‘Very old’ human remains found just feet away from Meghan and Harry’s California mansion man

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Human remains have been unearthed on a road just yards from Prince Harry and Meghan Markle’s California mansion.

The bones were found on May 24 on a road in Montecito adjacent to the street of the couple’s $14.7 million luxury complex, according to a spokeswoman for the Santa Barbara Sheriff’s Office.

They looked like a “young adult” and were “very old,” the spokeswoman said, and may be Native American in origin dating back centuries.

They were reportedly discovered during landscaping, she said, and the sheriff’s office had enlisted the help of a forensic anthropologist to investigate their true origins.

Human remains were found on a property several feet away from Meghan and Harry's $14.7 million mansion in Montecito, California, local sheriff officials confirmed.

Human remains were found on a property several feet away from Meghan and Harry’s $14.7 million mansion in Montecito, California, local sheriff officials confirmed.

Authorities said the bones were not connected to the royal family but could in fact be ancient remains overblijfsel

Authorities said the bones were not connected to the royal family but could in fact be ancient remains overblijfsel

Early reports indicate that the remains, which were found about a meter deep, may have come from the Chumash people, which have roots in the area dating back nearly 11,000 years.

Work on the site was halted and the Santa Barbara Sheriff’s Office said it was in contact with the local Native American commission to determine next steps pending the outcome of the forensic anthropologist’s investigation.

Officials could not confirm whether the bones belong to Chumash, but that it likely was, “because we live in that area,” the spokeswoman said.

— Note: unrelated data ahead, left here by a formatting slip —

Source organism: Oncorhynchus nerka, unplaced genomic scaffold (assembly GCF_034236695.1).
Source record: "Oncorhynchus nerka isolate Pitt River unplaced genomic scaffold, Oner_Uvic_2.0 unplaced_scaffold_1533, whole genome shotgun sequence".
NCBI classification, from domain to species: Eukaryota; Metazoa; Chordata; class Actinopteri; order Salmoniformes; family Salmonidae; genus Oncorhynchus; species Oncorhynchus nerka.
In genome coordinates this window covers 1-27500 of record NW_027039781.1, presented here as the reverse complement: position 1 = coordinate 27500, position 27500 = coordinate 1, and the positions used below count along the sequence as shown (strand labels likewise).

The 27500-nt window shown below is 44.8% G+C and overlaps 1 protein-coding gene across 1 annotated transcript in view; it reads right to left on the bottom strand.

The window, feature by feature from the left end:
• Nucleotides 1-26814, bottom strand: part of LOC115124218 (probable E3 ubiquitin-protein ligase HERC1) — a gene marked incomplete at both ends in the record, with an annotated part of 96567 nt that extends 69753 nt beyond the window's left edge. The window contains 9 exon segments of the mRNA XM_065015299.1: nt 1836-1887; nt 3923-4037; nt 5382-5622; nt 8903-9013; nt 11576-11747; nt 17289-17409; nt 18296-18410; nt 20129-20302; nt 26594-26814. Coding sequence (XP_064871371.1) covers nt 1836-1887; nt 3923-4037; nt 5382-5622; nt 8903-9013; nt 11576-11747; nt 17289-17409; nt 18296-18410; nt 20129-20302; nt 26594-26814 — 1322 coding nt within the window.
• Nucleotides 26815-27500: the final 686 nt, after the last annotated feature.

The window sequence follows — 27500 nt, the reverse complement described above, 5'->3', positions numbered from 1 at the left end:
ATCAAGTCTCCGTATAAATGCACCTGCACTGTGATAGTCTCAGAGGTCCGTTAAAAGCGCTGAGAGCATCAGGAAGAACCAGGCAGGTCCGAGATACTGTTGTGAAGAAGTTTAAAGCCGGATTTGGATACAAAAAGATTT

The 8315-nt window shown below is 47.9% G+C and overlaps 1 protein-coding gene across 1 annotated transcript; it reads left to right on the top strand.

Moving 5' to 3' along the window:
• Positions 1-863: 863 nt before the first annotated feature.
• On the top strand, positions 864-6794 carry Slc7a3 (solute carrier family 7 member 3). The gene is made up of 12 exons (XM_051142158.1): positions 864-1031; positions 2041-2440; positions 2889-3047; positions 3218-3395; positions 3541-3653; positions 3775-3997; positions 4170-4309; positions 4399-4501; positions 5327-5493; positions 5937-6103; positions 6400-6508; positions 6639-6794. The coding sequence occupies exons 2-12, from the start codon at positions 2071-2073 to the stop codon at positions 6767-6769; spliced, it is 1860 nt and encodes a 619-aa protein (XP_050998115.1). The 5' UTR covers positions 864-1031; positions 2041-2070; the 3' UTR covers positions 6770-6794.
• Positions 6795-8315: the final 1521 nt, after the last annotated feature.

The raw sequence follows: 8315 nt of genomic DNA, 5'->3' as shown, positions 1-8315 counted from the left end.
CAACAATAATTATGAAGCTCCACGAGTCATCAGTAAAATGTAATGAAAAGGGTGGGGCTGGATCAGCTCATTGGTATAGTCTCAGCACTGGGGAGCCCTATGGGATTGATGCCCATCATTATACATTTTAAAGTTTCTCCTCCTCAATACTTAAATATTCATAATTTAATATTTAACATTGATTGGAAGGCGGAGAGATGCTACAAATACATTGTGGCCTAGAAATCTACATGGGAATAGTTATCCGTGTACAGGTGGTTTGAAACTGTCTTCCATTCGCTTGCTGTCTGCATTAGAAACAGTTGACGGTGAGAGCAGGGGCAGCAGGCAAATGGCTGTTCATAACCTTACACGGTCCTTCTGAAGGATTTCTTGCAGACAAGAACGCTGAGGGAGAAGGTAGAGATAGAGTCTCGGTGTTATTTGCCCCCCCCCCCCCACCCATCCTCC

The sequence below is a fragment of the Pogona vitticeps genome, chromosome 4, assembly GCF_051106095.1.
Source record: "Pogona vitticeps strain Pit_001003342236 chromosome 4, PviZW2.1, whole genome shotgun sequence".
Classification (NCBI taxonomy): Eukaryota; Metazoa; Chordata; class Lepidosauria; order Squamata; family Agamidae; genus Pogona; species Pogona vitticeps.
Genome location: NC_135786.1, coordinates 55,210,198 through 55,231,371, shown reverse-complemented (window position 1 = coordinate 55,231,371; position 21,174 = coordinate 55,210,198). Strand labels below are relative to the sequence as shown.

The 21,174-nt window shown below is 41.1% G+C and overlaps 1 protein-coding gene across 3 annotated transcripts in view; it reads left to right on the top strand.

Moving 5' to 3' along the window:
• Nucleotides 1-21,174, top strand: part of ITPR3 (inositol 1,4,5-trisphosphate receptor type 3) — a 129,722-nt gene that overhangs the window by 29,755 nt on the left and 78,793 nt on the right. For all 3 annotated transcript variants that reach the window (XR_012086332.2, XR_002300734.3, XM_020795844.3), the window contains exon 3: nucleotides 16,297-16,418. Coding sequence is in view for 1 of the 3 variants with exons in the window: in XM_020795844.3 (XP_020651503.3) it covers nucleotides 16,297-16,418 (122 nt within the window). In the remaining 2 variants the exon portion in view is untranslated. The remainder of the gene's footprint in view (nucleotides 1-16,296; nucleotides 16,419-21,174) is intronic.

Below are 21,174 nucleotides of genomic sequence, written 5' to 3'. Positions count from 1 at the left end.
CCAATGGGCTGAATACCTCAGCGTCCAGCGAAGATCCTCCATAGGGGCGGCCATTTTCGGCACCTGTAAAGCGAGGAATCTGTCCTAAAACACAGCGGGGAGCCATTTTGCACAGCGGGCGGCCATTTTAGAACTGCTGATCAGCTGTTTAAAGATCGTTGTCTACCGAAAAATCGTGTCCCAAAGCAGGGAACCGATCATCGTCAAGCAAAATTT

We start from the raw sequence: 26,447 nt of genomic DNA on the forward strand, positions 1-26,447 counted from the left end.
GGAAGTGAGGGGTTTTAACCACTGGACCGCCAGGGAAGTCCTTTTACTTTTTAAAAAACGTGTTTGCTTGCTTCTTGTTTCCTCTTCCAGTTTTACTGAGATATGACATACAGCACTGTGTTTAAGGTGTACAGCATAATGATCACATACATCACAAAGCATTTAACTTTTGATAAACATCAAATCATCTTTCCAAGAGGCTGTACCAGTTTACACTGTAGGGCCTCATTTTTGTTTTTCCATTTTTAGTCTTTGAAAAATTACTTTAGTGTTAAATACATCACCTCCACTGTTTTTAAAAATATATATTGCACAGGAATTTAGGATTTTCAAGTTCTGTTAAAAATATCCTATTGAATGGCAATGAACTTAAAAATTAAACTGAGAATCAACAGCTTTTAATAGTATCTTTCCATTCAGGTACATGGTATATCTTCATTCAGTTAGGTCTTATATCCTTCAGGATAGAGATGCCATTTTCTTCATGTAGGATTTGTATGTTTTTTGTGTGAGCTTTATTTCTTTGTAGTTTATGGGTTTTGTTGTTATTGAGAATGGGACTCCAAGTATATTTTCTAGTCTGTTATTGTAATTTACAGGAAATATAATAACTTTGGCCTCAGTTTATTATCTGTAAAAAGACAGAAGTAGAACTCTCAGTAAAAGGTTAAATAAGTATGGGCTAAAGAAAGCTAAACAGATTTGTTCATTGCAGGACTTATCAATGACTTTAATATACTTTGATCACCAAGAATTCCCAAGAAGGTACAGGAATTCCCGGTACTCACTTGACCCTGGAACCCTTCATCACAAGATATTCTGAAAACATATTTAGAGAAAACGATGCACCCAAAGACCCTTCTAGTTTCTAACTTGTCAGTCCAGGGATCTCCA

She added: “Until we have an official verdict from the forensic anthropologist, we’re not going to say it one way or another.”

However, authorities confirmed that the property on which the remains were found was unrelated to the Meghan and Harrys.

The couple bought the mansion from Russian businessman Sergey Grishin in June 2020.

The Russian bought it in 2009 for more than $25 million and had spent years trying to sell the house for up to $34 million before eventually taking a loss on the property.

There has been speculation about how much the palatial home will cost to maintain, with estimates that it could be as high as $4.4 million a year, taking into account mortgage payments, property taxes, staff, utilities and security.

The couple bought the property from a Russian business magnate in June 2020

The couple bought the property from a Russian business magnate in June 2020

The couple lives among a number of other stars in the upscale neighborhood, such as their girlfriend Oprah and Ellen DeGeneres.

The discovery of the bones is the last bit of bad luck for the couple since they moved in.

The property was violated twice by the same intruder during the Christmas holidays.

Nickolas Brooks, 37, was first caught entering the $14.65 million property in Montecito on Dec. 24, but Santa Barbara County Sheriff’s Office officers let him off with a warning, TMZ reported.

Two days later, Brooks reappeared on December 26 and was subsequently arrested and charged with one count of felony felony.

Brooks had driven all the way from Ohio. It is unclear why he went to the house or whether the Duke and Duchess were there at the time.

In April, it was revealed that the police had been called to the house nine times in as many months.

In addition to the intruder, the property’s alarm system went off five more times.

One call is recorded as a telephone request, while the others are labeled ‘alarm activations’ and all occurred in the early morning hours.

The Chumash made contact with the first Spanish European settlers in the area in 1542, and Spain would settle the area in 1770, causing a major uproar for the natives.

While there is still no official confirmation, the location of the remains indicates that they may belong to Chumash.  The Chumash people have roots in the area dating back 11,000 years

While there is still no official confirmation, the location of the remains indicates that they may belong to Chumash. The Chumash people have roots in the area dating back 11,000 years

Today there are 5,000 Chumash members left

Today there are 5,000 Chumash members left

Mexico would capture the area in 1834 and cause further disruption, driving even more Chumash off the land before America took the area for itself in 1848.

In 1855, a tract of land was set aside in the area for the remaining 100 Chumash known to live there, with an official reservation being established in 1901.

Today there are an estimated 5,000 Chumash members.

Chumash means “bead maker” in the group’s native language.

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